I have a friend — I’ll call him Grasshopper — who used to appear in my kitchen whenever pickled peppers were being served. That is, at every meal, since almost anything you eat can be improved with a nibble of pickled pepper. And if there wasn’t a meal to eat the peppers with, Grasshopper would simply delve into my jars with fork or fingers, rapidly transferring the contents to his mouth. He could polish off half a jar in one standing.
Grasshopper’s hunger for pickles only grew, reaching the point that for any obligation I owed him he wanted payment in full quart jars. I grew nervous about the fact that, if given the chance, Grasshopper would eat all of my precious pickled items.
So I convinced him to make his own damn pickled peppers. Just cut the tops off the peppers, slice them if you wish, pack them in sterilized quart jars to which a teaspoon of salt and a tablespoon of mixed yellow and black mustard seeds have already been added. If you want to add carrots, cauliflower, or garlic to the jars, go ahead. Heat up a 50/50 mix of water and cider vinegar, adding enough sugar to the heating brine to blunt the taste of the vinegar. Pour this brine into the jars, and process 10 minutes in a boiling waterbath.
Grasshopper took my advice and ran with it, augmenting my teachings with recipes gleaned in books and online. Then he began branching out into other areas of food preservation, and doing quite well at it. I’d stop by his house and get treated to deer jerky, morel paste, plum sauce, oyster-mushroom chowder and, of course, an endless selection of pickled products. Now he was making me nervous for different reasons. I was looking over my shoulder at the bar that he was raising.
One day I got a call from a distraught Grasshopper, who had made about 15 quarts of pickled peppers but had forgotten to add sugar to the brine. I told him he had three options: (1) do nothing; (2) open up all the jars, add sugar to each one, and then re-waterbath them: or (3) simply add sugar to each jar upon opening it.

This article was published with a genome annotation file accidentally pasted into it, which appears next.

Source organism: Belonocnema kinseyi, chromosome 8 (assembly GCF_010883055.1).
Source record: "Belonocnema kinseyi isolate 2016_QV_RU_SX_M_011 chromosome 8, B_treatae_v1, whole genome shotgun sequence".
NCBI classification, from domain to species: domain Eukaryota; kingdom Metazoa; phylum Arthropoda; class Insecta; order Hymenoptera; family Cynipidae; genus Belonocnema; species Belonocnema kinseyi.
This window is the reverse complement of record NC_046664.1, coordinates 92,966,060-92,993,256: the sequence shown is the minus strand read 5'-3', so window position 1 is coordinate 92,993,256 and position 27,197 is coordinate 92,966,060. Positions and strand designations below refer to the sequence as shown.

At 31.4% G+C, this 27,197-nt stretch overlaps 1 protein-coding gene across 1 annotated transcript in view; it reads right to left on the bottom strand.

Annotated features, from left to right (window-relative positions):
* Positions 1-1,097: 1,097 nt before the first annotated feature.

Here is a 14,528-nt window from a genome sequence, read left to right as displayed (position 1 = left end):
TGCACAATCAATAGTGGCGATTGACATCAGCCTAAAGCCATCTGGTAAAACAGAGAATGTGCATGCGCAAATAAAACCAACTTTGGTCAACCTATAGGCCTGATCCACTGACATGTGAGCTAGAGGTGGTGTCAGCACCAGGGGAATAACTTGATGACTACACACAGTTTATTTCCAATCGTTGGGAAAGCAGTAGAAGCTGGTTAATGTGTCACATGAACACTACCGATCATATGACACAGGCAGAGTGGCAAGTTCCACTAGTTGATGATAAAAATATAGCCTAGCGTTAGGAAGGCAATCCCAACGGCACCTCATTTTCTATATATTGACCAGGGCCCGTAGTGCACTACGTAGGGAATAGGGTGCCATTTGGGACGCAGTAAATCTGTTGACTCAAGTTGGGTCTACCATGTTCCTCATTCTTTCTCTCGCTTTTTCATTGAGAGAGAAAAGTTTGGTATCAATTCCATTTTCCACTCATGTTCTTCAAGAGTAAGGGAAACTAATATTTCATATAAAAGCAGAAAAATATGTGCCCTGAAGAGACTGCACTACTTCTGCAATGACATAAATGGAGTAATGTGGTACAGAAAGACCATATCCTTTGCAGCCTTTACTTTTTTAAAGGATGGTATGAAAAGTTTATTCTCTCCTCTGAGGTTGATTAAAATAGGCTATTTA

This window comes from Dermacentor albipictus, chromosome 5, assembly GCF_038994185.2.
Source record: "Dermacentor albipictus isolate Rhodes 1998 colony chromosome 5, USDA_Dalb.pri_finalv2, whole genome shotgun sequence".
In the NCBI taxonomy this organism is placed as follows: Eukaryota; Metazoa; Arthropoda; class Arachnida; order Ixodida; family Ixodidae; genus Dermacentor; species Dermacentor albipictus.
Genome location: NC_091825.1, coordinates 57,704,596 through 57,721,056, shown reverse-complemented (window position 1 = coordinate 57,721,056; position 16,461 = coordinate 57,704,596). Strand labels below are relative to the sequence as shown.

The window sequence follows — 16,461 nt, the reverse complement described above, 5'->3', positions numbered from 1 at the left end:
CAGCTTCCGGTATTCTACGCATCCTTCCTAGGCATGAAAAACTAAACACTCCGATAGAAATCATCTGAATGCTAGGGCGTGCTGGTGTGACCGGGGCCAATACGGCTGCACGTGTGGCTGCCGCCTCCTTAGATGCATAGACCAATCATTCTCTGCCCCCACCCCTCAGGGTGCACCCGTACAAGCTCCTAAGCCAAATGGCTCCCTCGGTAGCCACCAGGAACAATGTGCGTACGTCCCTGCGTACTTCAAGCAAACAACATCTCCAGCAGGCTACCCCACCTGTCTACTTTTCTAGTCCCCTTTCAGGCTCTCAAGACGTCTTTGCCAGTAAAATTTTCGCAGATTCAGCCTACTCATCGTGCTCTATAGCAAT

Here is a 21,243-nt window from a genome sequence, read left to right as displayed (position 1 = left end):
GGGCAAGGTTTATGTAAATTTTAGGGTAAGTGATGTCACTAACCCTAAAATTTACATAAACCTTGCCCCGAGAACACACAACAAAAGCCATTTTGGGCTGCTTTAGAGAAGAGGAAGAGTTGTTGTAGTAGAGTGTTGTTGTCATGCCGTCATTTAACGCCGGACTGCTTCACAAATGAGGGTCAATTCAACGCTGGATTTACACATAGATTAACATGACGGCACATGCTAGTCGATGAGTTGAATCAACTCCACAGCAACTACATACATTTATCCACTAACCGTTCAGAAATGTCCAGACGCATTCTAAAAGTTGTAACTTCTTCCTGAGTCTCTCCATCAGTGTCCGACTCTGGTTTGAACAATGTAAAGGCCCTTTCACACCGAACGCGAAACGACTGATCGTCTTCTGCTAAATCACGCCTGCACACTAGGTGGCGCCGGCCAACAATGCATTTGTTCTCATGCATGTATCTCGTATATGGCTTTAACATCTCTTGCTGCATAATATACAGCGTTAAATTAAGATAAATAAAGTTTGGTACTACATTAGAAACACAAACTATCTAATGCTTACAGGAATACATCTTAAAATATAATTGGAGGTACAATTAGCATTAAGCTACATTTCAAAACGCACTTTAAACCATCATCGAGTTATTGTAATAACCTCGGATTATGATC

The problem with option No. 1 is that they won’t taste so good. Option No. 2 sucks because the extra cooking will make the pickles soggy. Option No. 3 isn’t so great either, as the sugar won’t have time to permeate the pickled items. He was F-ed, we realized.
Then I got another phone call, telling me to come over immediately. When I arrived, Grasshopper greeted me with a jar of “Seven Dragon Sauce,” a hot sauce he made by pouring off the vinegar from his half-pickled peppers (he estimates there were about seven varieties of pepper in his jars) and putting the peppers in a blender with sugar. The resulting paste was fantastic, spicy and flavorful, truly a triumphant rescue of a mistake. But for Grasshopper this was just the beginning.
“I wanted peanut sauce,” he explained.
With a quart of Seven Dragon Sauce in a pot (he’d already canned the rest), he proceeded to add 2 to 3 pounds of fresh-ground peanut butter.
“It was pretty solid at this point,” he explained, “so I added water to loosen it up. Then salt and brown sugar to taste.”
He then added three cans of coconut milk, a whole bottle of soy sauce, three chopped onions, and a large piece of chopped ginger that he’d sautéed together in peanut oil.
When it was bubbling like a Yellowstone mud puddle, Grasshopper tasted his sauce and found it slightly lacking, so he added two more cans of coconut milk, then some chopped cilantro and mint. He added water, making it “too thin” in consistency, before cooking it down slowly until it was “just right.”
He sent me on my way with a sample, about half of which I ate with my fingers as I drove home. The other half I took hunting last weekend. During a midday break I tossed it, along with some minced raw garlic, into a batch of boiled rice noodles. I took full credit for the recipe, and I was a star camp that day.
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